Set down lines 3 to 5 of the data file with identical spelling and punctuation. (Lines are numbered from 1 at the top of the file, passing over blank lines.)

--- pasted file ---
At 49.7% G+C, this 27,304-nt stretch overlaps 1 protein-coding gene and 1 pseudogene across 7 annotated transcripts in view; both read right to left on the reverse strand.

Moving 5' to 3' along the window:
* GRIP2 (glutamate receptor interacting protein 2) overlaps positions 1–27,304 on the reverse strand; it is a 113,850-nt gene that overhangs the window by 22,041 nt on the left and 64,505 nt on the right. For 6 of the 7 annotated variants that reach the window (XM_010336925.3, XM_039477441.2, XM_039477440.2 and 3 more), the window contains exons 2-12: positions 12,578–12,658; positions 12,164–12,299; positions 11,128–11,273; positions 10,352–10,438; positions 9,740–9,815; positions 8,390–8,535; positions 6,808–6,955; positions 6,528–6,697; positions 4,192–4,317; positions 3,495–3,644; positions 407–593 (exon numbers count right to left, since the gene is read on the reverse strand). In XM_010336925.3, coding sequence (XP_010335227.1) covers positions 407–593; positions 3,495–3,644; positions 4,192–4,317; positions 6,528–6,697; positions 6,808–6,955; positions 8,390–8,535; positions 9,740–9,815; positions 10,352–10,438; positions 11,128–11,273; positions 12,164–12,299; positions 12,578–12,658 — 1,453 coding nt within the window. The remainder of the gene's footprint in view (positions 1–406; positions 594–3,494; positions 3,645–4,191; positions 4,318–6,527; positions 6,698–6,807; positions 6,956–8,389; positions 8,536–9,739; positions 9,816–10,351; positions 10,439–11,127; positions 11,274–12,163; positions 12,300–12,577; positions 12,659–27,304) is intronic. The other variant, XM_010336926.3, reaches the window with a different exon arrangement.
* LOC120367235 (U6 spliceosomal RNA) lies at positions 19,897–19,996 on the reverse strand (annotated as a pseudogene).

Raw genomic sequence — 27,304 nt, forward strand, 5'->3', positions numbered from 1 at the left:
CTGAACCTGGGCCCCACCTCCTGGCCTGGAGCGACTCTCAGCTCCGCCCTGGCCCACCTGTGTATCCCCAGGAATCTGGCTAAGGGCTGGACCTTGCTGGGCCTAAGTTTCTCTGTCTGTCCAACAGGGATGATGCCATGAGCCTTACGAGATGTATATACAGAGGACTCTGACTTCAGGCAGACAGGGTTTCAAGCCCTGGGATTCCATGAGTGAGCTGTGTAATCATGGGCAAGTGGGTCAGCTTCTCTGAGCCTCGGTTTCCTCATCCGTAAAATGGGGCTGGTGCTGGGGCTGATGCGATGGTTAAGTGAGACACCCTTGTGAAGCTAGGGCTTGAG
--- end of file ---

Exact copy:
* GRIP2 (glutamate receptor interacting protein 2) overlaps positions 1–27,304 on the reverse strand; it is a 113,850-nt gene that overhangs the window by 22,041 nt on the left and 64,505 nt on the right. For 6 of the 7 annotated variants that reach the window (XM_010336925.3, XM_039477441.2, XM_039477440.2 and 3 more), the window contains exons 2-12: positions 12,578–12,658; positions 12,164–12,299; positions 11,128–11,273; positions 10,352–10,438; positions 9,740–9,815; positions 8,390–8,535; positions 6,808–6,955; positions 6,528–6,697; positions 4,192–4,317; positions 3,495–3,644; positions 407–593 (exon numbers count right to left, since the gene is read on the reverse strand). In XM_010336925.3, coding sequence (XP_010335227.1) covers positions 407–593; positions 3,495–3,644; positions 4,192–4,317; positions 6,528–6,697; positions 6,808–6,955; positions 8,390–8,535; positions 9,740–9,815; positions 10,352–10,438; positions 11,128–11,273; positions 12,164–12,299; positions 12,578–12,658 — 1,453 coding nt within the window. The remainder of the gene's footprint in view (positions 1–406; positions 594–3,494; positions 3,645–4,191; positions 4,318–6,527; positions 6,698–6,807; positions 6,956–8,389; positions 8,536–9,739; positions 9,816–10,351; positions 10,439–11,127; positions 11,274–12,163; positions 12,300–12,577; positions 12,659–27,304) is intronic. The other variant, XM_010336926.3, reaches the window with a different exon arrangement.
* LOC120367235 (U6 spliceosomal RNA) lies at positions 19,897–19,996 on the reverse strand (annotated as a pseudogene).

Raw genomic sequence — 27,304 nt, forward strand, 5'->3', positions numbered from 1 at the left: